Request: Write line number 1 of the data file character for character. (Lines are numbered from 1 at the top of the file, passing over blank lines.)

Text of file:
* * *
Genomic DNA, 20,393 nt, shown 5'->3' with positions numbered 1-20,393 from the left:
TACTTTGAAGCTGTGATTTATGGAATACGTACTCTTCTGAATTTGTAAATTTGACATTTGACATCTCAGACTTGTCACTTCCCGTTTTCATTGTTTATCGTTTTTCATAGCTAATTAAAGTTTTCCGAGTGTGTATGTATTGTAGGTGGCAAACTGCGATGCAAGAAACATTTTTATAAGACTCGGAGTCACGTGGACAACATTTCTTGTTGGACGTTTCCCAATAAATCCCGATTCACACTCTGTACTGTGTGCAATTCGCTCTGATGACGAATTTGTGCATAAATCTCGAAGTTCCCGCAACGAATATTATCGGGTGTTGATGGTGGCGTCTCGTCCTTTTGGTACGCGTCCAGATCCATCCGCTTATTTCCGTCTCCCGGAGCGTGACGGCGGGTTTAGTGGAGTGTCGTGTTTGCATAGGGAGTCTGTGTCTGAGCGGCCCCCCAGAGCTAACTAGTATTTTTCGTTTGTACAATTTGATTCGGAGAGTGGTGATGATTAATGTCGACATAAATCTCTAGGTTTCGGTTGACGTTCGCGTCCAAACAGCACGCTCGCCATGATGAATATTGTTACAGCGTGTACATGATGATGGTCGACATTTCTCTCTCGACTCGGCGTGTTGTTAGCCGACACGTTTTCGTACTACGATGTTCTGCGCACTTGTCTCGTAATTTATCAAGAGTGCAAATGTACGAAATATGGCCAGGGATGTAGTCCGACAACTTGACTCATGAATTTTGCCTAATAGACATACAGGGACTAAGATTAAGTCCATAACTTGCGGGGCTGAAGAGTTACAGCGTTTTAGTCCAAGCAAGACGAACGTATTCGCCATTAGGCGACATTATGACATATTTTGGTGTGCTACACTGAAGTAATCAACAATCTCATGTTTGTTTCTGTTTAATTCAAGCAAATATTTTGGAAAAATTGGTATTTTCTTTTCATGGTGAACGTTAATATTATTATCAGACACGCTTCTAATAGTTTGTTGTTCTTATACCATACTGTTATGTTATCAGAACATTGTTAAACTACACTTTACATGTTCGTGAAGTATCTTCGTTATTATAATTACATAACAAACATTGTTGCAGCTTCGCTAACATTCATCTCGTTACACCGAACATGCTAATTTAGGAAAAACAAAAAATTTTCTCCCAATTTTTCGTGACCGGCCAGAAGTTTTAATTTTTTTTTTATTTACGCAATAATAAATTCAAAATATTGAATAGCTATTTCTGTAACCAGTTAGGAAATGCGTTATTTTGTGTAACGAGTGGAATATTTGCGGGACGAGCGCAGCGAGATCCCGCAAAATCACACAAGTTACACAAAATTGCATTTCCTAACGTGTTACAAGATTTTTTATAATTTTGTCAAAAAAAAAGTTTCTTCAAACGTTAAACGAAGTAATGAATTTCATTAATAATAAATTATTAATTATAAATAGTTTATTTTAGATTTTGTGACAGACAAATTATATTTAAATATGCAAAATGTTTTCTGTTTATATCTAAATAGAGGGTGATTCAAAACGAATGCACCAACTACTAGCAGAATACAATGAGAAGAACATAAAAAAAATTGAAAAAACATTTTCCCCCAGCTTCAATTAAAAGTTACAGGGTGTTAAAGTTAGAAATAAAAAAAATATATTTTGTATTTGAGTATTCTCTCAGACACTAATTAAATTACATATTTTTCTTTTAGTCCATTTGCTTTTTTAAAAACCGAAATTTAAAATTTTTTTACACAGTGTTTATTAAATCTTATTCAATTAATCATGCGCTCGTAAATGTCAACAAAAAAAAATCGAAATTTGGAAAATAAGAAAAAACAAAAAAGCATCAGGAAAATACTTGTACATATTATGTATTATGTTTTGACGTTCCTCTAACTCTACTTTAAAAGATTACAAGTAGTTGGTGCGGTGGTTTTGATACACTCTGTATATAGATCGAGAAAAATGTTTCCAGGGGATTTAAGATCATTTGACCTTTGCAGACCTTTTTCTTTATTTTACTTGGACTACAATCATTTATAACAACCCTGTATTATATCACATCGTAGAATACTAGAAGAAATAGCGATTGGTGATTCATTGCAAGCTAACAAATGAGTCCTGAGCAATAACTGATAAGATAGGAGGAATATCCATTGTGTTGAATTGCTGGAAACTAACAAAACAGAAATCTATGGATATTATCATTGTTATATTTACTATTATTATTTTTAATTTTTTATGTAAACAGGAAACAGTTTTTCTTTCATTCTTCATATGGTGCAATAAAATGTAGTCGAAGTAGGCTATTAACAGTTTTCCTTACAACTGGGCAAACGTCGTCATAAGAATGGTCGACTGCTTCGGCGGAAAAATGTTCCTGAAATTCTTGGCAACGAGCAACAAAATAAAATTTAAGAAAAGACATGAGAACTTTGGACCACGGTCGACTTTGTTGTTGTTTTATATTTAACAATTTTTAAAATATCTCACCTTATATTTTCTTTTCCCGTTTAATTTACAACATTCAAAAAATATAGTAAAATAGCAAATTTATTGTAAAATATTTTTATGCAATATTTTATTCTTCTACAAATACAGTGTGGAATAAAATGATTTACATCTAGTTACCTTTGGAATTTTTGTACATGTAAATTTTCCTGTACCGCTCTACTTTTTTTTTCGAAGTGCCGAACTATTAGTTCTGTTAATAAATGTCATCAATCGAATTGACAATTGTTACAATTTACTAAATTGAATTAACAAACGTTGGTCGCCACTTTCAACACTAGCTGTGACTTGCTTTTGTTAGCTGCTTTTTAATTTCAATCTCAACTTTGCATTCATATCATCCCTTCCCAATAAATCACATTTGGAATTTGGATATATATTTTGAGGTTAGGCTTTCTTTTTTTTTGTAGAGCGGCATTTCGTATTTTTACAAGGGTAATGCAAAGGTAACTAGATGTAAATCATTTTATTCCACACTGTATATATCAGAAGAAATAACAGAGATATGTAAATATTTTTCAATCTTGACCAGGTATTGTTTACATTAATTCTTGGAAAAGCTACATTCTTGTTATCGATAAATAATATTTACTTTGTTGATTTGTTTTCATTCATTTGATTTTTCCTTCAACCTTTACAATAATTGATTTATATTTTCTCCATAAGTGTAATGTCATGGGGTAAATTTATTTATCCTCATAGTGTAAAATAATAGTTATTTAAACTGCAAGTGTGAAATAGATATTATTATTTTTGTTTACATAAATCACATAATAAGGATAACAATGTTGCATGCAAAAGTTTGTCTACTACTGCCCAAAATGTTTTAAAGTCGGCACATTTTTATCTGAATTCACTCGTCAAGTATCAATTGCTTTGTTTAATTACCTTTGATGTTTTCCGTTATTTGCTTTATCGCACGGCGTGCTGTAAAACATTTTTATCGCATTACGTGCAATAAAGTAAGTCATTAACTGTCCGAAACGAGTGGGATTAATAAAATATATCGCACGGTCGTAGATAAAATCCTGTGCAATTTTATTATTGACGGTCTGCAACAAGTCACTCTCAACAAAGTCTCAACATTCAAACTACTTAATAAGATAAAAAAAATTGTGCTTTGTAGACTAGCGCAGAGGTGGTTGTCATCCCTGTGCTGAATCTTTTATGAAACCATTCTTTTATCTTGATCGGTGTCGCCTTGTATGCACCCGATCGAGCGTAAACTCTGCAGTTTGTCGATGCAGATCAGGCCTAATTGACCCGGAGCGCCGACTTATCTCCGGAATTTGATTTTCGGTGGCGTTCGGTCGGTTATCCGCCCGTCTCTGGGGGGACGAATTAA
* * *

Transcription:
Genomic DNA, 20,393 nt, shown 5'->3' with positions numbered 1-20,393 from the left: